Do your kids know how to play out? Really?

We think that it’s their devices vs outside play, but is it?

A 2016 report of research commissioned by Persil UK’s Dirt is Good campaign, showed parents think their kids should play out more. And those same parents think that kids spend too much time on devices. A plethora of research supports the findings that kids need outdoor play to thrive. And yet, feedback from our community here at The Wild Network, tells us that many kids wish their parents would let them out more.

It doesn’t seem like rocket science to fix this problem.

It doesn’t need to be. It really shouldn’t be. Parents want kids outside. Kids want parents to let them outside. Yet, there are a myriad of reasons – of barriers – to kids getting outside. They are most easily summarised into groups, listed as FEAR, SPACE, TECH and TIME.  They are real and they differ according to age, demographics, race, culture and location.

Let’s say a parent overcomes all of these barriers, this multitude of fears. They manage to prise the children off their evil devices (pesky technology). We shall assume it’s not raining (pesky weather). Let’s persuade them that it is safe outside (really, yes, we know that’s not what they say at school… pesky safety talks.) And so, let’s then applaud the fact that they have released them into a safe place to play, away from strangers, traffic, hidden dangers, gangs, drugs etc. Let’s say they do get them outside and set them free. What do the kids do out there?

Free play outdoors?

Wild Time, as we call it, has been in decline for so long that it’s not a hobby or activity easily passed down. Many old traditional games are banned in school. Remember British Bulldog? No? It was probably banned when you were in nursery. Remember Conkers? No? You’re not alone. We can’t pass on the games that our parents played, because they’re socially unacceptable, or we just don’t remember them. You can’t (easily) take a magnifying glass to school anymore. Elastics? No. Penknife? You’d be arrested, along with your child. So kids are stuck in a no-go zone. They struggle to find acceptable games and many really don’t know how to play, or what to do outside.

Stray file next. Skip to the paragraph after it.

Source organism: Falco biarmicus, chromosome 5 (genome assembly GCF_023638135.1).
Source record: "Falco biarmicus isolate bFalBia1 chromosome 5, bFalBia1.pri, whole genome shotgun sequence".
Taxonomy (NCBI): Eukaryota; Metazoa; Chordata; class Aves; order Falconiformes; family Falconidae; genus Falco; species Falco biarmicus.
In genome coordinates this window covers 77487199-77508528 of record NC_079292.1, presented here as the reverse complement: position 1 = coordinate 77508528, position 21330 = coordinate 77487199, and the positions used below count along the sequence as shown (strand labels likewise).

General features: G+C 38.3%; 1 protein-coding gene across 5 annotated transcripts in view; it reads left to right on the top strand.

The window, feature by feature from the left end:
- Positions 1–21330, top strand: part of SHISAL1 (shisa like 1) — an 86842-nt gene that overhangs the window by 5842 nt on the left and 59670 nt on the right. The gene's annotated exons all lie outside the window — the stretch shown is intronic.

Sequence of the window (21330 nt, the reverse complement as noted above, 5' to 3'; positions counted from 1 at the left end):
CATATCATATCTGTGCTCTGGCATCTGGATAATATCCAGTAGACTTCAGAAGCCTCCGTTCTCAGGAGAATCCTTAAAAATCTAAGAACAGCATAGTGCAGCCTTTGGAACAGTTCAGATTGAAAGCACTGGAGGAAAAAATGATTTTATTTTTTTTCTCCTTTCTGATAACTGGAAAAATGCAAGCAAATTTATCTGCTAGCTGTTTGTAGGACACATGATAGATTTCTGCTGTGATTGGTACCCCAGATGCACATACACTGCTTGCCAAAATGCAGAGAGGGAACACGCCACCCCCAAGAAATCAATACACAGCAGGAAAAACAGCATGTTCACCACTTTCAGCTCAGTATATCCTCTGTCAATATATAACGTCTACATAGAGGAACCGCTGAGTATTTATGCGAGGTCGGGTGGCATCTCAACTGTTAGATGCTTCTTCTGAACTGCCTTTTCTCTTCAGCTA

We need to show kids how to play again.

We witnessed this need first hand when we spent our first family holiday in Scotland. After driving for 10 hours to a highland forest, we were rewarded with relative solitude and a back garden of open woodland and prime exploring territory for kids. Ours were aged 3, 5 and 6. The Adventurers!

After opening the back door and decreeing, rather dramatically, “You are free! Go out and play, fair children!” (Or, perhaps, “Go away, we’re trying up unpack your 42 bags of soft toys and blankies!”) we let them out. Expecting to see them many hours later, covered in mud having had an ‘exposition’ of Winnie the Pooh like proportions, we were aghast when they returned five minutes later.

“Can we watch TV now, we’re done outside?” they said. “Ooh, what did you do, girls?” we asked. ‘We walked around.” “And did what?” “Nothing” came the puzzled reply. “Can we come in?” “No you can’t! Go back and play!”

Training the boomerang kids.

Back they traipsed to the forest – a terrifying, dangerous, two full metres away from the patio doors that spanned the entire width of our cabin. We could see them tiptoeing through the heather like the dainty little angels we knew they were not. We were witnessing something more bizarre than Grandma feeding them chocolate before dinner (again). We slowly realised that our girls did not know how to play out. No idea. Our cosseted tech-savvy trendy little town-dwelling girls had seemingly no sense of exploration, adventure, or ingenuity. Just heaps of confusion and a longing for the iPad and Peppa Pig.

We had to send them out five times to play. The last resort – of course – necessitated us going outside with them. We led the way in our den building and secret pathway finding. We showed those kids how to spot a mushroom, oh yes; how to listen for a woodpecker; how to find pinecones; and how to spot burrows. We went for Ray Mears, Bear Grylls and David Attenborough all rolled together, with a touch of Michaela Strachan and Chris Packham for good measure. We taught them exactly how to play outside. It may have been extreme, but we really were desperate. And it worked.

Now, six years later, like frogs returning to our favourite pond, we go back to the same place every year with the kids. We replay our routine, with much amusement (to ourselves, not our growing young women). We throw open the back door and shout “Go and play in the forest!” and laugh as we remember the first time, when we had to send them out again and again, and frustratingly again. Now we don’t see them for hours. We drink tea and sit in beautiful silence, grateful that we once invested an afternoon showing them how to play.

Every now and then, just for fun, we join them. However, they can now climb far higher, run much faster and, increasingly, have a lot more energy than we do. We try and keep up. But as they say: teach them well and they will show you the way! Or just give in.

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